Livestock producers in dry conditions need to evaluate forage production

Farm Forum

BROOKINGS, S.D. – For livestock producers in abnormally dry areas of the state, it may be time to evaluate forage production in order to make appropriate plans so that demand matches curtailed forage supply.

“If forage is short, adjustments should be made to livestock numbers to reduce forage demand before the situation becomes critical,” said Ken Olson, Professor & SDSU Extension Beef Specialist. “Small adjustments now can prevent the need to make large herd reductions later if drought conditions expand or worsen.”

Olson explained that a good drought management plan has trigger dates that outline actions to be taken based on weather conditions and forage production,” Olson explained that two frequently used trigger dates have already passed: early and late spring.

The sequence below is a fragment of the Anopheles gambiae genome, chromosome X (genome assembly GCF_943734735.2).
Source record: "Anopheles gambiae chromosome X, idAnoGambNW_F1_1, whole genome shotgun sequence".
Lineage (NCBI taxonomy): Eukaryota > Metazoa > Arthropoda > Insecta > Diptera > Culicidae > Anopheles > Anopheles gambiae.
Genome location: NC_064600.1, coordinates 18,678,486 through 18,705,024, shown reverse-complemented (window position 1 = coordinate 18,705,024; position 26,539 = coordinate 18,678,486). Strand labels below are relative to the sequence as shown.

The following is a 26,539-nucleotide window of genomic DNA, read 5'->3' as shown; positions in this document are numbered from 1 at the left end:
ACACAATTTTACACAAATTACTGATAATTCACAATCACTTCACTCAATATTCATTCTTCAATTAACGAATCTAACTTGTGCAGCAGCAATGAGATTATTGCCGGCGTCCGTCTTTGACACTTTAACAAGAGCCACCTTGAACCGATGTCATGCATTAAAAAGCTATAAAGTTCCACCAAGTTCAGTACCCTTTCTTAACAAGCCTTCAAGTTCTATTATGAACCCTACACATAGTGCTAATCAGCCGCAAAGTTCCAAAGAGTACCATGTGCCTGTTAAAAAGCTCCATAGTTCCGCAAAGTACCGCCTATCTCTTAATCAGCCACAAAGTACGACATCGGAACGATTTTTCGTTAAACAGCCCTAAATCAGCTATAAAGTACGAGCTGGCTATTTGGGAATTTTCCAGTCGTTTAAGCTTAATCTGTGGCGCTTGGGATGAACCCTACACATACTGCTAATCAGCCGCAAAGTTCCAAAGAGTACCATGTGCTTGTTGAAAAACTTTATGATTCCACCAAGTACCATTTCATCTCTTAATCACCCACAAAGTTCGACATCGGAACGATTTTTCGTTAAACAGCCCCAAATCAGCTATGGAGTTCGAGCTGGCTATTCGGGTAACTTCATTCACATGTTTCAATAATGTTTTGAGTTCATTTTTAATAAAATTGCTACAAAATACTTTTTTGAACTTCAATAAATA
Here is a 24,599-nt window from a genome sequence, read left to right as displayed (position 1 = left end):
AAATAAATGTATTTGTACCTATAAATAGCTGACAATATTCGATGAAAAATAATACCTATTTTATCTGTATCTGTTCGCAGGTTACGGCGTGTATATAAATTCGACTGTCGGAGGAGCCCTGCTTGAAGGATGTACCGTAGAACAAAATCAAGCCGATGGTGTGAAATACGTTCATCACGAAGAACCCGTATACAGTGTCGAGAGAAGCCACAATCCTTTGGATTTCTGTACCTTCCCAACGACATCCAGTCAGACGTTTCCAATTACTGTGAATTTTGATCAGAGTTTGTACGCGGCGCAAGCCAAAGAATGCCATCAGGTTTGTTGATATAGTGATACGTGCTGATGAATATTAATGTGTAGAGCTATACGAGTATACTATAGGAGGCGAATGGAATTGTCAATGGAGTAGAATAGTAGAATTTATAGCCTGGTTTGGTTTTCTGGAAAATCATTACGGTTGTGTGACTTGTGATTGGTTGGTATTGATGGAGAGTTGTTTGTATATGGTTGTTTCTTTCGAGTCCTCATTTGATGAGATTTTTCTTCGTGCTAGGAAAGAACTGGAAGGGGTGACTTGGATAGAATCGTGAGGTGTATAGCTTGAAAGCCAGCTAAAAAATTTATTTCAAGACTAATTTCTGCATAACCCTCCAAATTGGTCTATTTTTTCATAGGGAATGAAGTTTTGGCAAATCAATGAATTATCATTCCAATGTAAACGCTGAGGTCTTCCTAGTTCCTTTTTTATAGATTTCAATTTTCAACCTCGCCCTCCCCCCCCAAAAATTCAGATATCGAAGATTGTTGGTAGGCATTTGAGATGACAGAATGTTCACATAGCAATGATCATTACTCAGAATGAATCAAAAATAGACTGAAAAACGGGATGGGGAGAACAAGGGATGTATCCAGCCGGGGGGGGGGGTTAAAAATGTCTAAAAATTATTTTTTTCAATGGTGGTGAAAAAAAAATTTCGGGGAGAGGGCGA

He explained that the early spring trigger is based on soil moisture and winter precipitation and the late-spring trigger date would be around the same time that livestock are turned out to summer pasture.

“Across most of South Dakota, spring conditions were likely not dry enough to trigger any drought decisions at those times,” Olson said. “However, as we move into late June and the end of the window for cool-season vegetation growth in the Northern Plains, we are now at a third and important trigger date.”

Action alternatives

For producers in regions that have moved from normal moisture conditions to abnormally dry or more serious drought status, this is a critical time to consider taking action, Olson said.

Based on climate predictions, Olson said sporadic showers will likely continue across South Dakota. “These will give a sense of relief, but are unlikely to provide meaningful changes in soil moisture or yield significant additional forage production,” he said.

Olson explained further that based on research, nearly all of the forage production on South Dakota’s cool-season dominated rangelands is complete by the end of June.

“Thus, forage supply for the current growing season has already accumulated. Additional precipitation received for the rest of the summer will only marginally influence pasture feed supply,” he said.